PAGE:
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When something becomes valuable, its potential as a lure for criminal activity grows. And that’s just what happened when Pappy Van Winkle bourbon skyrocketed in price.
After celebrities and food connoisseurs like Anthony Bourdain and David Chang began touting the brand in the late aughts, it became quite the commodity. People were paying upwards of thousands for just one bottle.
The most famous crime connected to the coveted liquor was “Pappygate” in 2013 when 195 bottles of Pappy Van Winkle bourbon and 27 bottles of Pappy Van Winkle rye were reported stolen from Buffalo Trace Distillery in Kentucky. The stolen bottles were valued at more than $26,000 and the liquor heist made international headlines. It’s a robbery featured in Netflix’s new docuseries, appropriately named “Heist,” which focuses on some of America’s most infamous thefts. Two episodes of the series focused on former Buffalo Trace Distillery employee Gilbert “Toby” Curtsinger who was blamed for “Pappygate.” While he went to prison for a bourbon-stealing operation that spanned years and netted him thousands, he denied being behind the specific "Pappygate" heist.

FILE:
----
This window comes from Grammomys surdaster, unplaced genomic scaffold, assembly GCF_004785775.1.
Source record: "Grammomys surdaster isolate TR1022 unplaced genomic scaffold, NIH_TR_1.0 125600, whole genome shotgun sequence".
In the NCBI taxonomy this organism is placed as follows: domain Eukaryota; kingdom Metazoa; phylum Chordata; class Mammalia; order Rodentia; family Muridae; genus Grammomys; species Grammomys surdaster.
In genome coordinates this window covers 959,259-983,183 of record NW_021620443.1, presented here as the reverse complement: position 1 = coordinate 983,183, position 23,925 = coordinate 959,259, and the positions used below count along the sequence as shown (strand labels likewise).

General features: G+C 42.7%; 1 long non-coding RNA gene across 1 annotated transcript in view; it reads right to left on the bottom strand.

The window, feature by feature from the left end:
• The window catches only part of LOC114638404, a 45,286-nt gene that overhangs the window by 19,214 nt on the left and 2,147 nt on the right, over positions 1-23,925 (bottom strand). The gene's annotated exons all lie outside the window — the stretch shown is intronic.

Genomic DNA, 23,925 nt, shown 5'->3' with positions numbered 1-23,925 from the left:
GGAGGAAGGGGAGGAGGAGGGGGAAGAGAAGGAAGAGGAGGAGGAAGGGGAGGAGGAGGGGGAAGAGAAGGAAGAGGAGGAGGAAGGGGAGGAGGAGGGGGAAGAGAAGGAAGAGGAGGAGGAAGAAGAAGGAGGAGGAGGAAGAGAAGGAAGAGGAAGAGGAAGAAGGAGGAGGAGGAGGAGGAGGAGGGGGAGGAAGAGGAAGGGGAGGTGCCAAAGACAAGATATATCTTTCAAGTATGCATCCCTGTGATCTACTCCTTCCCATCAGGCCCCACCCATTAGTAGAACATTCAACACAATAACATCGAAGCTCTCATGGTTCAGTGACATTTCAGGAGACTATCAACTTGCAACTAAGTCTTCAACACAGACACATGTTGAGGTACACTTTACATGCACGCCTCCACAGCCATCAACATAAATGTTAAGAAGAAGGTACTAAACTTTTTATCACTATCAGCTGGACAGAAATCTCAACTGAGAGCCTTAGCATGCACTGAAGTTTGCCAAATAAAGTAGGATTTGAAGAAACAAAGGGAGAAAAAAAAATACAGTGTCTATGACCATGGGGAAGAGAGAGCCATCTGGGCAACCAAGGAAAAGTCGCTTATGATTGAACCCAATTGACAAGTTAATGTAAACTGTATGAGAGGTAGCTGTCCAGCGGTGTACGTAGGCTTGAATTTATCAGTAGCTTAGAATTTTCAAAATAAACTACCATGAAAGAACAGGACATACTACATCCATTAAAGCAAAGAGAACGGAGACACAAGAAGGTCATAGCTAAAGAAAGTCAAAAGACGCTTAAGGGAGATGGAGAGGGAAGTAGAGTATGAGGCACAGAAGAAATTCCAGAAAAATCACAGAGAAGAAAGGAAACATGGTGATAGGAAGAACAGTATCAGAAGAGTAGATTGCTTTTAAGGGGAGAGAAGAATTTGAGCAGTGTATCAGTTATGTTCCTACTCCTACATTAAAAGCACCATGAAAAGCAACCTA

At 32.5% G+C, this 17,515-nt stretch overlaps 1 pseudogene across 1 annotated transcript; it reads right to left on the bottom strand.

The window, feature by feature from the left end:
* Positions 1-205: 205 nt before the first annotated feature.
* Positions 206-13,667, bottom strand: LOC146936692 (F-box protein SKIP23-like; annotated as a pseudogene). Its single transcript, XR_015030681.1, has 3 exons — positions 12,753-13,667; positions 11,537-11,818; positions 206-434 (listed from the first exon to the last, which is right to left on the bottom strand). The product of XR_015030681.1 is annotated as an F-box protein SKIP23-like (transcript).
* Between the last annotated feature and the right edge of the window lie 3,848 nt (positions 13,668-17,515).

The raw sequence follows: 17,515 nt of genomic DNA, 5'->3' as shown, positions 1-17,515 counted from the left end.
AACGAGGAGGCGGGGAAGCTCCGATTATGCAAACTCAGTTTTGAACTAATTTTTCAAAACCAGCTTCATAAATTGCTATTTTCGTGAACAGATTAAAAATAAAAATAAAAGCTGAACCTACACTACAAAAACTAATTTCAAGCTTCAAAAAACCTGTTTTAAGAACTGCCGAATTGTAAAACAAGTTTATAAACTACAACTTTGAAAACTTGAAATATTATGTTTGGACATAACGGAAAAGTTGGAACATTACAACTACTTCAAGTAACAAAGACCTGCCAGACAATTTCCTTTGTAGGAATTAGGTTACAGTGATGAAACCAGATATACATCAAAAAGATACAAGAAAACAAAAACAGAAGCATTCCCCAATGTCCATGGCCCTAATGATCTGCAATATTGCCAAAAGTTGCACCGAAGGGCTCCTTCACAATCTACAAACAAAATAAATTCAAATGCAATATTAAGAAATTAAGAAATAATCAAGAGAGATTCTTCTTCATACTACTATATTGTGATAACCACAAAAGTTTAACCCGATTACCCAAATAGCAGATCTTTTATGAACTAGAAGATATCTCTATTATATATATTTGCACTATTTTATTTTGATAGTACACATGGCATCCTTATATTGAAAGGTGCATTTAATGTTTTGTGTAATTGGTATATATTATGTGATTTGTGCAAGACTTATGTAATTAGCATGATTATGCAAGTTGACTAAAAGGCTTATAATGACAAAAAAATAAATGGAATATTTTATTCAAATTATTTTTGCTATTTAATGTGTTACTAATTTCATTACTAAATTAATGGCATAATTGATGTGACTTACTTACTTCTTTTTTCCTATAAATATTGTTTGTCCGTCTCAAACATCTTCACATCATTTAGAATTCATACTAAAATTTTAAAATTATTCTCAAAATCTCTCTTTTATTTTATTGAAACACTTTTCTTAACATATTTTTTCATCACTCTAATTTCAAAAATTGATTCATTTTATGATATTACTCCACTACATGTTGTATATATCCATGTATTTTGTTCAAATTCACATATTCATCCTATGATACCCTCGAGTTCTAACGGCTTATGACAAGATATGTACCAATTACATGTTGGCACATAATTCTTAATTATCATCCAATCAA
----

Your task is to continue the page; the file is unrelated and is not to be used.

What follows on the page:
But that theft wasn’t the only crime connected to Pappy Van Winkle. The pricey booze has been the catalyst for several.
In 2016, Esquire did a story on a loosely organized Pappy Van Winkle forgery scheme in which people took advantage of the inflated price. People involved in the scheme would purchase empty bottles of Pappy Van Winkle — some sold for up to $200 on eBay — and then they filled the bottles with liquid that was not Pappy Van Winkle. Then, they made hundreds and sometimes thousands in profit reselling the faux Pappy.
And then there were people trying to sell actual bottles of the bourbon, but illegally. In 2019, a Pennsylvania man was arrested and slapped with a criminal charge for selling a bottle of liquor without a license when he tried to sell a bottle of Pappy Van Winkle for $550 on Craigslist, KDKA reported. The state later withdrew the misdemeanor charge and the man paid $267 in fines along with court costs. Because the bottle was technically considered evidence, which is typically destroyed, he reportedly told police he wanted them to drink the coveted bourbon instead. Another man was arrested in the same state that same year for doing, you guessed it, the exact same thing, and he got in trouble for trying to sell liquor without a license, Penn Live reported. In this case, the culprit sold it to an undercover officer.
A 2016 food podcast referred to Pappy Van Winkle as something “you can’t get [...] unless you’re exceptionally lucky or you’re willing to break the law.”
To date, some bottles of the bourbon go for nearly $2,500.
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